The Sciences

The Next 10 Years of Astronomy

Cosmic VarianceBy Julianne DalcantonAug 12, 2010 4:20 PM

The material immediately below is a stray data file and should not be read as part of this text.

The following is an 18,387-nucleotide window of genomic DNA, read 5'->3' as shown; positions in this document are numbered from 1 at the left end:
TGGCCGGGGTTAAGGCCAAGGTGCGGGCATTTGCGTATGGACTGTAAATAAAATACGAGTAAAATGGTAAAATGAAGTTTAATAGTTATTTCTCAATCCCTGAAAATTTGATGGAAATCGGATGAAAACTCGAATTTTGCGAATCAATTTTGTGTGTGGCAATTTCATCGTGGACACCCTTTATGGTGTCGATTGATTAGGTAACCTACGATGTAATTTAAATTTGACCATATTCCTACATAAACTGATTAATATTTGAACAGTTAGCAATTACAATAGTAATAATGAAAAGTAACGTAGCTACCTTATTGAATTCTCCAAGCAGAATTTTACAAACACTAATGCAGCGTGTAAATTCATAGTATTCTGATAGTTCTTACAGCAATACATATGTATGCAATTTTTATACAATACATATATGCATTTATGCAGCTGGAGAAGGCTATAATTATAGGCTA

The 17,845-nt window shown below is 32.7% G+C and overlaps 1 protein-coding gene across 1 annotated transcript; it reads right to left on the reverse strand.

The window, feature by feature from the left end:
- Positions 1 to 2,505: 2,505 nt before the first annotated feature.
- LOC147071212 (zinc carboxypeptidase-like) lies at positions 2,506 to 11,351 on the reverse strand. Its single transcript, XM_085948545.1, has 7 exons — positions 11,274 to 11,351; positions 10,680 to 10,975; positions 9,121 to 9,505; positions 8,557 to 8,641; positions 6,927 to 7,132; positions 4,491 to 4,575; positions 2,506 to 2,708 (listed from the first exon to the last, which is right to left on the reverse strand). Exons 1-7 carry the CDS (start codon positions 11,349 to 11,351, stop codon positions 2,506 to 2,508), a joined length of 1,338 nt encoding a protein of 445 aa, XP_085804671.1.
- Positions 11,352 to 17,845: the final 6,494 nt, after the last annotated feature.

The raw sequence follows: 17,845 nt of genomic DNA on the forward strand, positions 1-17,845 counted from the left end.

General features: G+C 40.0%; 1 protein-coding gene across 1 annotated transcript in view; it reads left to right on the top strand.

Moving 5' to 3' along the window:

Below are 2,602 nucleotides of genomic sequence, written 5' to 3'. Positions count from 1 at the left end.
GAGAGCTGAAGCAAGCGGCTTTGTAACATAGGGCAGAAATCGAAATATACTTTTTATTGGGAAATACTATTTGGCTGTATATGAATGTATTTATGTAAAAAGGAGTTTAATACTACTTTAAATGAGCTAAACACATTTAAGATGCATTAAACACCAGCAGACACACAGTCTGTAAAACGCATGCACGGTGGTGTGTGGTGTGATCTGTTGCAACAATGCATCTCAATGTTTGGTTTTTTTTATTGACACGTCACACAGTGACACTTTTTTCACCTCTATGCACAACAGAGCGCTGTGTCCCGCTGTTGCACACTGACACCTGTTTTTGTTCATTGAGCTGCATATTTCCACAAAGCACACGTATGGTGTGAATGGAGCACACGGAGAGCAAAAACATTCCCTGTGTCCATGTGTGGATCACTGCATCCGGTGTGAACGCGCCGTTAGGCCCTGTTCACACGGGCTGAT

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The US astronomical community is anxiously awaiting tomorrow's press conference on the release of the "Astro2010 Decadal Survey". Now, the astronomical community has press releases all the time, but almost all are about communicating scientific results or images to the general public. Tomorrow's is different. What we learn will shape the next ten years of investment in astronomical infrastructure, and set the course of much of scientific innovation in the ten years after that. For close to half a century, the astronomical community has gone through an extremely productive exercise in navel gazing, producing exhaustive reports once a decade to lay out our priorities as a field. These reports are the result of a year long process of consultation, analysis, and lobbying. Through the National Academy of Sciences, the community organizes a series of committees to evaluate every aspect of US astronomical research. They try to identify scientific areas that are ripe for breakthroughs, and then to match these areas with specific technological investments in astronomical tools (primarily telescopes, but also increasingly computational and theoretical resources). The committees then do their best to rank these investments into a prioritized list. The process of making a prioritized list is relatively horrific, since it involves choices between extremely different, non-overlapping projects. For example, if you've spent your life understanding optical and near-infrared spectra of galaxies, you'll be rooting for a gigantic ground based telescope -- most competing projects will be of little utility for your research. However, as a field, we are forced to face up to the fact that sometimes the best way to move forward on an astrophysical topic is not necessarily where we, as individuals, have chosen to do so. We also have to recognize that what may interest us personally may not be the most important question in the field. For example, I'm a nearby galaxy kind of girl, but I'd be a fool not to recognize that extrasolar planets are far more "ripe" for dramatic results. Finally, accepting these facts is not equally easy for all individuals, and many people are willing to go the mattresses for their preferred outcome. One hopes for good behavior, but people will be people. The reason the process is so high-stakes is that the ranking that comes out of the Decadal Survey is taken very, very seriously. The upper administration of NASA and the National Science Foundation take these recommendations as commandments (i.e. don't bother seeking funding for the satellite telescope that was ranked 15th). Ever more seriously, congressional staffers read these reports, making Congress extremely unlikely to finance anything but a top ranked project. (The few times that earmarks have been laid out for specific projects, it's been Seriously Frowned Upon by the community, and by any administrator who has based their planning on the ranked list). Frankly, this is great, even if it's hard. We wouldn't want anyone else to make these decisions but us, as hard as it is to sometimes see your favorite project nudged out by something you are far less interested in. So, the big things to look for in the news tomorrow are the first ranked ground-based project (i.e. NSF funded) and the first ranked space-based project (NASA funded). In the current funding climate, and with the growing costs of building competitive facilities, the community is unlikely to get more than one major initiative rolling -- if that. This decadal report is unlikely to make the mistakes of the last one, which can best be described as being equivalent to asking a 3 year old whether they'd prefer a bathtub full of ice cream or a pony. This round, there was much more attention paid to cost, so that the committee could make realistic decisions. Frankly, it's a bit of a scary time. The situation reminds me a bit too much of the Superconducting Supercollider. The funding levels needed to make big advances are at a point where we really can't afford more than one major initiative a decade. That puts us in the unfortunate position of having a single point failure. Say we back one big project. Suppose that the one big project goes over budget (as cutting edge facilities frequently do) to the point where it gets cancelled, 10-15 years from now. Then, we're left with nothing, and young astronomers start looking for jobs in Europe.

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